3. Inadequate Problem-Solving Skills: A lackadaisical attitude by the supplier towards solving challenges or meeting the client’s needs during the negotiation stage often indicates a supplier organisational culture that prioritises quick fixes over sustainable solutions. This usually results in a snowball effect of mounting problems as the project progresses.
  4. Legal Escalation: A partner that is dismissive of concerns and quick to indicate a legal approach to dispute resolution, adds an additional layer of financial and reputational risk to the project. This approach is not only unhelpful but ties up essential client resources and focus, diverting you from achieving project goals.
  5. Poor Communication: A lack of clear, timely, and transparent communication during the pre-contractual stage usually suggests similar issues may exist during implementation. This can lead to misunderstandings, faulty assumptions and, ultimately, project failure.
  6. Negligent Risk Management: A strategic partner who does not proactively discuss and plan for potential implementation and commercial risks during the negotiation or pre-contractual phase is often likely to continue this reckless approach post-contract. This lack of foresight and planning increases the likelihood of unmanaged issues sabotaging project success.
  7. Low-Level of Client Involvement: If a supplier shows little interest in involving the client in key decisions or stages during the pre-contract phase, this exclusionary approach often persists, leading to decisions that may not align with client needs or expectations.

The Predictive Value of Pre-Contract Behaviour

When you consider the above, a supplier’s behaviour during the tendering or pre-contractual phase often provides good and valuable insights into predicting what behaviour is likely to follow from them once the contract is signed. By carefully observing these early behaviours and understanding their origins in organisational culture, client companies can make more informed decisions about entering into long-term partnerships. Remember, if negative tones are set during the contract negotiation phase, these often reverberate and usually only become worse, throughout the life cycle of the project. Choose wisely.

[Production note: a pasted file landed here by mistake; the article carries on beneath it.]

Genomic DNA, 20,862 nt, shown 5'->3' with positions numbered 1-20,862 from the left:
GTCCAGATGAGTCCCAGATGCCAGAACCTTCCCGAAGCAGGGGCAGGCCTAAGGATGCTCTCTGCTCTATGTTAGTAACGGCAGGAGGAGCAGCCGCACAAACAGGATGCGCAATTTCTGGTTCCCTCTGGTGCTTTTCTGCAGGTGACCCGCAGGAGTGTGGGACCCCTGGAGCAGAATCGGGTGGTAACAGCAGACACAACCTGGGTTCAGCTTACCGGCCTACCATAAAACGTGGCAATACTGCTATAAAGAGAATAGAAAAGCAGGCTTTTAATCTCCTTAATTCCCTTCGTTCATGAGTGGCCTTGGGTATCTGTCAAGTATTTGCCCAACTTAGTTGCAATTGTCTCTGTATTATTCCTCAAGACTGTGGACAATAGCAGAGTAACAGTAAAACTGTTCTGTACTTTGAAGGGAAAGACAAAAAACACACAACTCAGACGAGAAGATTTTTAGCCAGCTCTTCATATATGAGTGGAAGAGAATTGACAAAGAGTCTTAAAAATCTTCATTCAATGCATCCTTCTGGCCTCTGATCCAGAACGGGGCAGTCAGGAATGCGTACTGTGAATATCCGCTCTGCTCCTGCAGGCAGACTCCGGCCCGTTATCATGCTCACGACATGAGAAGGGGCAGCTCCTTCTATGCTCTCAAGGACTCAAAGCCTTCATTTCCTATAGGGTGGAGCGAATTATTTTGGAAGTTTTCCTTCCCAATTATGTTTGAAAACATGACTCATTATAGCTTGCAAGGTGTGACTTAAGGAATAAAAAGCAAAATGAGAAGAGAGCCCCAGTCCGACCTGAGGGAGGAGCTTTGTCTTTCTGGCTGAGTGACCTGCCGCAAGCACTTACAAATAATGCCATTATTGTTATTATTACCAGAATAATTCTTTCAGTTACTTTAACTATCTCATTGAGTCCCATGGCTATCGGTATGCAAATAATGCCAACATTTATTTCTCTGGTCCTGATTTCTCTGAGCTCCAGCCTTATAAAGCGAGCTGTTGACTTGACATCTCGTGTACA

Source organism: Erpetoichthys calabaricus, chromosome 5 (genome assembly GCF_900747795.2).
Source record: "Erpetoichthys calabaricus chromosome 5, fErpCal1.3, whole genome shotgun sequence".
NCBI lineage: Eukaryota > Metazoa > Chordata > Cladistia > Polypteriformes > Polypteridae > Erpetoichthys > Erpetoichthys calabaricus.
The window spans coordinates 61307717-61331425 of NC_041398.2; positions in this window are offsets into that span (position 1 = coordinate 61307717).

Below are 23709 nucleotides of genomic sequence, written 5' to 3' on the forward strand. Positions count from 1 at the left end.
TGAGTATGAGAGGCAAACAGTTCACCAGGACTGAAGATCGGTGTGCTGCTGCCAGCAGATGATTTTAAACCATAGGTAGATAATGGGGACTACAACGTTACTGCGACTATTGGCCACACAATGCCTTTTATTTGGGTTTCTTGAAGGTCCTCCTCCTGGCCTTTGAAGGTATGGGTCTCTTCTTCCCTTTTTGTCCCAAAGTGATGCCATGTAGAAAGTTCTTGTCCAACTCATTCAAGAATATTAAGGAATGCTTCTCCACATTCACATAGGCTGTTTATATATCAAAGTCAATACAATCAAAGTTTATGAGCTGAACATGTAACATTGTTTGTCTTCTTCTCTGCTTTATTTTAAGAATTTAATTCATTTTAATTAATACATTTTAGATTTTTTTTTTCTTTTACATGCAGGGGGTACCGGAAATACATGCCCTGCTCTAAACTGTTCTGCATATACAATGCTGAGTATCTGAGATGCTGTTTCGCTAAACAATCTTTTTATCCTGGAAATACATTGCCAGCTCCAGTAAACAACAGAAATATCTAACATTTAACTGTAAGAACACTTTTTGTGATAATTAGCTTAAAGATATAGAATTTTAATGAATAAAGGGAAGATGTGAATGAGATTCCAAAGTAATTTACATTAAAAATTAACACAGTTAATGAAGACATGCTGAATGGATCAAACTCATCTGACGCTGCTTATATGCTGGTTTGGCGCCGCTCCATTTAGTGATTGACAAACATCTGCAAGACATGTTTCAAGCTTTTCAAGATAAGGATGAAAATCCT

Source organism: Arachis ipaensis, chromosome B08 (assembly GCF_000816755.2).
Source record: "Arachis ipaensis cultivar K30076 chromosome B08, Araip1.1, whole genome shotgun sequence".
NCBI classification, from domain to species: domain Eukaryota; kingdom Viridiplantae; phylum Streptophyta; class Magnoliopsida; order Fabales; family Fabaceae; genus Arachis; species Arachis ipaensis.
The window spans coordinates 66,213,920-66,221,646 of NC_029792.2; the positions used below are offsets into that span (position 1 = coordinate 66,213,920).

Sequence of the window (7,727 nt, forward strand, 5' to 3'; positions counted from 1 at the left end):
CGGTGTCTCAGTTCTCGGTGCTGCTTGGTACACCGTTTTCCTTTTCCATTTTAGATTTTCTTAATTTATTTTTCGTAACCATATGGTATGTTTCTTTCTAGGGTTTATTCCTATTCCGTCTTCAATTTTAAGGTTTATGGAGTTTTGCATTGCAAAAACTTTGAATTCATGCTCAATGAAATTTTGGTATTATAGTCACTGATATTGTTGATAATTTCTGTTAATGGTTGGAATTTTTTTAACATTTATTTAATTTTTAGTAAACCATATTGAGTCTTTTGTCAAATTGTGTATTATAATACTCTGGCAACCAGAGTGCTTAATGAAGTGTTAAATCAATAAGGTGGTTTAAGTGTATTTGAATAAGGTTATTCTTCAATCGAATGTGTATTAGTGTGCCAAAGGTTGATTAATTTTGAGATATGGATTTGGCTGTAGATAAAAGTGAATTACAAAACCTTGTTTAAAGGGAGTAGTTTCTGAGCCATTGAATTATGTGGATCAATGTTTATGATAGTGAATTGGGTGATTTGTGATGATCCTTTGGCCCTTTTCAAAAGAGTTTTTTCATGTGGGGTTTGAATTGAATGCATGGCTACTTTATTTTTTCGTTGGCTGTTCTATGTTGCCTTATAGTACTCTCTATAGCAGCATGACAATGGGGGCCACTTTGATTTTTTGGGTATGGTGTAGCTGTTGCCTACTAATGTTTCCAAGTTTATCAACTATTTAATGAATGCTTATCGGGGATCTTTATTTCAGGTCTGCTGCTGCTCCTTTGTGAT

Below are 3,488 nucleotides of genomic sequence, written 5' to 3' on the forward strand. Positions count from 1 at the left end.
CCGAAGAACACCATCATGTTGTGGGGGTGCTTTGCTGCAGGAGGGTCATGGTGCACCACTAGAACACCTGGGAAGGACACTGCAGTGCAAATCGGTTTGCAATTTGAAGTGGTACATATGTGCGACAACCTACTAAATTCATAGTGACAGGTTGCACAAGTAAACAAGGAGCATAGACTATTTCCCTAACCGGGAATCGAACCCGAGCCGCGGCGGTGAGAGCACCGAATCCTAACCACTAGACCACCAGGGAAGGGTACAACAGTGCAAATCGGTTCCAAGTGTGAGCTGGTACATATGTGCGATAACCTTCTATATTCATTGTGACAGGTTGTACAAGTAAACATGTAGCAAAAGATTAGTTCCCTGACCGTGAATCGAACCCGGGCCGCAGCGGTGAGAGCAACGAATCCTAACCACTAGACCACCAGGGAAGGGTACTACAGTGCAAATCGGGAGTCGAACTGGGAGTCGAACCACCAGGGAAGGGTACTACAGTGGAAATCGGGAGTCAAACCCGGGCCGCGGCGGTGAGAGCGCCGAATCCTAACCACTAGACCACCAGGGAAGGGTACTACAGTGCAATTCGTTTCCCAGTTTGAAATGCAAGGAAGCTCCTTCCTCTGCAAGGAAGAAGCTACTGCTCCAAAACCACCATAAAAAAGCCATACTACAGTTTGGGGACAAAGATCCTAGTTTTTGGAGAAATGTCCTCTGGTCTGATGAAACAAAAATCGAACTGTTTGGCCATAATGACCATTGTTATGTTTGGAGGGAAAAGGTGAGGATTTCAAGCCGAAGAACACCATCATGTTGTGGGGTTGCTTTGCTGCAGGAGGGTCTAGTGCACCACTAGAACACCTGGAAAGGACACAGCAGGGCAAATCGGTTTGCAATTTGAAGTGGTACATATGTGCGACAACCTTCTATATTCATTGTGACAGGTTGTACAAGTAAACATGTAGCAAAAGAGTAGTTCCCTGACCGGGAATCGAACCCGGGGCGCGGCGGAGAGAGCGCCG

The Underlying Psychology

Just like good behaviours, poor behaviours are often endemic, originating from the ERP supplier’s senior management team and trickling down. This can manifest as a culture of complacency, a lack of accountability, or even an unspoken policy of doing the bare minimum to secure and maintain contracts.

Part III: Evaluating The Pros and Cons

Should You Proceed?

Having considered both sides of the coin, it’s time to evaluate whether entering into a contract with a less than ideal partner makes sense. Here are some frameworks for making that judgement:

  1. Alignment with Objectives: How well does the partner’s offering align with the strategic objectives of your project?
  2. Cost-Benefit Analysis: Beyond the face value of the contract, what are the long-term financial implications, including potential cost overruns and the risk of project failure?
  3. Cultural Fit: Do the organisational cultures align in a way that will promote long-term success, or are there glaring differences that could be disruptive?

Is it Possible to Improve a Strategic Partner’s Behaviour?

Can a leopard change its spots? Well, in the corporate world, sometimes it can, provided there’s enough incentive to do so. Behavioural change strategies can include:

  1. Performance-based Incentives: Tie a part of the payment or other incentives to specific performance metrics.
  2. Governance Frameworks: Establish governance bodies that include representatives from both parties to ensure accountability and collaborative problem-solving.

Strategies for Risk Mitigation

To help inform the pros and cons of going ahead if red flags are fluttering even before the contract is signed, it is crucial to put in place robust risk mitigation strategies. Here’s how:

  1. Revisit your early market engagement strategy: During your early market engagement phase, it is important to be really, really clear with potential suppliers about the outcomes you expect from them and that you will be contracting explicitly for their ‘expert’ support in achieving them.